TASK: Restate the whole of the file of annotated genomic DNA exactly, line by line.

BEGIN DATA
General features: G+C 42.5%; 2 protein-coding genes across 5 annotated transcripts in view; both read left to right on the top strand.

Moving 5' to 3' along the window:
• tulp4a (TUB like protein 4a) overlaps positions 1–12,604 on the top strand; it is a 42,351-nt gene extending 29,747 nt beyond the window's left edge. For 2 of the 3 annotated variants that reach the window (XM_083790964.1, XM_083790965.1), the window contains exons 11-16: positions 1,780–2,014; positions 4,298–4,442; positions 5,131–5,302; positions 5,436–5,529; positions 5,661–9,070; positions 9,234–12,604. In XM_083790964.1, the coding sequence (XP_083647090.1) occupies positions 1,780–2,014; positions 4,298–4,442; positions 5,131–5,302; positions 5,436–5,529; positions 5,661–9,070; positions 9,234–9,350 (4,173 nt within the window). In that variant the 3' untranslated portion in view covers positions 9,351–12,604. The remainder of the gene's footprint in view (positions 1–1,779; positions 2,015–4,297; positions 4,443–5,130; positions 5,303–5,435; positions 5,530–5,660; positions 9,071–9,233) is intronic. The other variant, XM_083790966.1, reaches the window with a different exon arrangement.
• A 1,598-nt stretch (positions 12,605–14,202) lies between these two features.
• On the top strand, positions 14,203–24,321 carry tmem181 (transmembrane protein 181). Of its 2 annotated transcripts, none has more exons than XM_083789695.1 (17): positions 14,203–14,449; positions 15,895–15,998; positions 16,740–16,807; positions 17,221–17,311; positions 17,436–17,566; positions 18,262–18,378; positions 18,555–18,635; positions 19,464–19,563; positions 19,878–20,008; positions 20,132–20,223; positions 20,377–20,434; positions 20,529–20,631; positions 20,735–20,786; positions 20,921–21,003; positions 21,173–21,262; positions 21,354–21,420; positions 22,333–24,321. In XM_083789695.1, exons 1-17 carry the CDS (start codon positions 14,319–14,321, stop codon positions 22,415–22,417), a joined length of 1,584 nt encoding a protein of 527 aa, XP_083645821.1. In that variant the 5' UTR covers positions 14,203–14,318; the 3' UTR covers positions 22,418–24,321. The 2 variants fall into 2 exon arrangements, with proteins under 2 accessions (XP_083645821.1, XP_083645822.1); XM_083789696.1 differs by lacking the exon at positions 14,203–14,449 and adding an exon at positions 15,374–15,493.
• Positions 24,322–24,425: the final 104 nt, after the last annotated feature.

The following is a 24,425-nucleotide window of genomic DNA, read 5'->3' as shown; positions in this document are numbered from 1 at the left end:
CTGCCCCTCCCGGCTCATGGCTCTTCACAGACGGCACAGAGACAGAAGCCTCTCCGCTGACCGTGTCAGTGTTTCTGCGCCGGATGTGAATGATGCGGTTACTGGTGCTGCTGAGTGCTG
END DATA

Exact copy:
General features: G+C 42.5%; 2 protein-coding genes across 5 annotated transcripts in view; both read left to right on the top strand.

Moving 5' to 3' along the window:
• tulp4a (TUB like protein 4a) overlaps positions 1–12,604 on the top strand; it is a 42,351-nt gene extending 29,747 nt beyond the window's left edge. For 2 of the 3 annotated variants that reach the window (XM_083790964.1, XM_083790965.1), the window contains exons 11-16: positions 1,780–2,014; positions 4,298–4,442; positions 5,131–5,302; positions 5,436–5,529; positions 5,661–9,070; positions 9,234–12,604. In XM_083790964.1, the coding sequence (XP_083647090.1) occupies positions 1,780–2,014; positions 4,298–4,442; positions 5,131–5,302; positions 5,436–5,529; positions 5,661–9,070; positions 9,234–9,350 (4,173 nt within the window). In that variant the 3' untranslated portion in view covers positions 9,351–12,604. The remainder of the gene's footprint in view (positions 1–1,779; positions 2,015–4,297; positions 4,443–5,130; positions 5,303–5,435; positions 5,530–5,660; positions 9,071–9,233) is intronic. The other variant, XM_083790966.1, reaches the window with a different exon arrangement.
• A 1,598-nt stretch (positions 12,605–14,202) lies between these two features.
• On the top strand, positions 14,203–24,321 carry tmem181 (transmembrane protein 181). Of its 2 annotated transcripts, none has more exons than XM_083789695.1 (17): positions 14,203–14,449; positions 15,895–15,998; positions 16,740–16,807; positions 17,221–17,311; positions 17,436–17,566; positions 18,262–18,378; positions 18,555–18,635; positions 19,464–19,563; positions 19,878–20,008; positions 20,132–20,223; positions 20,377–20,434; positions 20,529–20,631; positions 20,735–20,786; positions 20,921–21,003; positions 21,173–21,262; positions 21,354–21,420; positions 22,333–24,321. In XM_083789695.1, exons 1-17 carry the CDS (start codon positions 14,319–14,321, stop codon positions 22,415–22,417), a joined length of 1,584 nt encoding a protein of 527 aa, XP_083645821.1. In that variant the 5' UTR covers positions 14,203–14,318; the 3' UTR covers positions 22,418–24,321. The 2 variants fall into 2 exon arrangements, with proteins under 2 accessions (XP_083645821.1, XP_083645822.1); XM_083789696.1 differs by lacking the exon at positions 14,203–14,449 and adding an exon at positions 15,374–15,493.
• Positions 24,322–24,425: the final 104 nt, after the last annotated feature.

The following is a 24,425-nucleotide window of genomic DNA, read 5'->3' as shown; positions in this document are numbered from 1 at the left end:
CTGCCCCTCCCGGCTCATGGCTCTTCACAGACGGCACAGAGACAGAAGCCTCTCCGCTGACCGTGTCAGTGTTTCTGCGCCGGATGTGAATGATGCGGTTACTGGTGCTGCTGAGTGCTG